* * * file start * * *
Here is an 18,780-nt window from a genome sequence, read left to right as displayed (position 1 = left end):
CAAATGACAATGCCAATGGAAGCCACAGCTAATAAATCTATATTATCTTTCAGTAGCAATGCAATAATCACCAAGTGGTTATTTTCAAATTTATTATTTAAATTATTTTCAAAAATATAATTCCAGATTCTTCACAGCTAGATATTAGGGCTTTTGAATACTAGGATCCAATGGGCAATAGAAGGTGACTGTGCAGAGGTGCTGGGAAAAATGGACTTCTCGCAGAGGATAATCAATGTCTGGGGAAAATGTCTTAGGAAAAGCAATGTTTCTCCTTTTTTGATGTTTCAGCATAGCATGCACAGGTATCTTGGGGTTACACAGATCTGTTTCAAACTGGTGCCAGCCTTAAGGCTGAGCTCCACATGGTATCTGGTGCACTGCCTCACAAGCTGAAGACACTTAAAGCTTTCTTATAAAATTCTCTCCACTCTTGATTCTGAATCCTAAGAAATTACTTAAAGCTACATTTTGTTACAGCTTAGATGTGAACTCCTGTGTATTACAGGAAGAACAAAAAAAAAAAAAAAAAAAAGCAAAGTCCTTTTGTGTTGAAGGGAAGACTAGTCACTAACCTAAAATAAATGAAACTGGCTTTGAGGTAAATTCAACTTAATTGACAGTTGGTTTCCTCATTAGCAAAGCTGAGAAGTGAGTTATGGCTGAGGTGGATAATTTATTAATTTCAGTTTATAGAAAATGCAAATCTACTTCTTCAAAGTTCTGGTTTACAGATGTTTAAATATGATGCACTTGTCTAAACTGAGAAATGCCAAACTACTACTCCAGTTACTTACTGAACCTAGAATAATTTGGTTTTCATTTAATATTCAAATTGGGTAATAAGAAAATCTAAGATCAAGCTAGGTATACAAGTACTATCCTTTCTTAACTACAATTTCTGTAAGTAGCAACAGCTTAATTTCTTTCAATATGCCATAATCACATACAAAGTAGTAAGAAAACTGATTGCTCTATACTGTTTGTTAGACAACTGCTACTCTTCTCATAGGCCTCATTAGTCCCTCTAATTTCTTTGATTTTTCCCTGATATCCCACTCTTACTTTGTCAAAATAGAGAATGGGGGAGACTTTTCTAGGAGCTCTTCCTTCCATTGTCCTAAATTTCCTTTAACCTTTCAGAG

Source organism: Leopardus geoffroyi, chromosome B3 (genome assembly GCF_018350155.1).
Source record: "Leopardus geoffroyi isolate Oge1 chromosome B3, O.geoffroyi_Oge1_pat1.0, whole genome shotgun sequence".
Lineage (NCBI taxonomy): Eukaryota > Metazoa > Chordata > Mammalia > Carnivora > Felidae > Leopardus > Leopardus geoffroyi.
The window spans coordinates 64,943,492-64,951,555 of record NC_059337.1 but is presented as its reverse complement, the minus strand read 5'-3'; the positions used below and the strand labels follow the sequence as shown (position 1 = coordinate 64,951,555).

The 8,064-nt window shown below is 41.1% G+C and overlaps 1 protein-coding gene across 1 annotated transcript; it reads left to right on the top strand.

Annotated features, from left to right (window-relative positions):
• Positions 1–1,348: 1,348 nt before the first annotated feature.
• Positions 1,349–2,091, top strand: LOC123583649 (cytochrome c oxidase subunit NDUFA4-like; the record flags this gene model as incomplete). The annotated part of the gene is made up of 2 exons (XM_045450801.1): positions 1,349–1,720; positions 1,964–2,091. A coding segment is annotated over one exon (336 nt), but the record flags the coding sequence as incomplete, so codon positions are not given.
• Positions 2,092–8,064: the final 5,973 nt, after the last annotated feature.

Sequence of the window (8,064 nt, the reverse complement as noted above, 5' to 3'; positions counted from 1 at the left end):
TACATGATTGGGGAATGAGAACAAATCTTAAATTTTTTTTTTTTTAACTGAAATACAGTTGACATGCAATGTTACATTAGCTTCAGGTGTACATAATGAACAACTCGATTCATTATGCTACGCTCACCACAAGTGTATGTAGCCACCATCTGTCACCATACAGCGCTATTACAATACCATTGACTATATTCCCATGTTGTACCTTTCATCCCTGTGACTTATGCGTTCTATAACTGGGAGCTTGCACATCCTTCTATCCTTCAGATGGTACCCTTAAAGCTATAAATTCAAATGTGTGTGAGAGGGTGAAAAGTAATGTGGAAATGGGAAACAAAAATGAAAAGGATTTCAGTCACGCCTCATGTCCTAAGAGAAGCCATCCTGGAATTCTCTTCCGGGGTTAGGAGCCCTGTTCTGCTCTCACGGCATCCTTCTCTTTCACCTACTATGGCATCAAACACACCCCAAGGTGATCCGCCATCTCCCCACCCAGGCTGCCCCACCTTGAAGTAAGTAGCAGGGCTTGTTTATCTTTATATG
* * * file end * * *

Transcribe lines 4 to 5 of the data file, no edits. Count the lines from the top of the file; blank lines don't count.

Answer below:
Source record: "Leopardus geoffroyi isolate Oge1 chromosome B3, O.geoffroyi_Oge1_pat1.0, whole genome shotgun sequence".
Lineage (NCBI taxonomy): Eukaryota > Metazoa > Chordata > Mammalia > Carnivora > Felidae > Leopardus > Leopardus geoffroyi.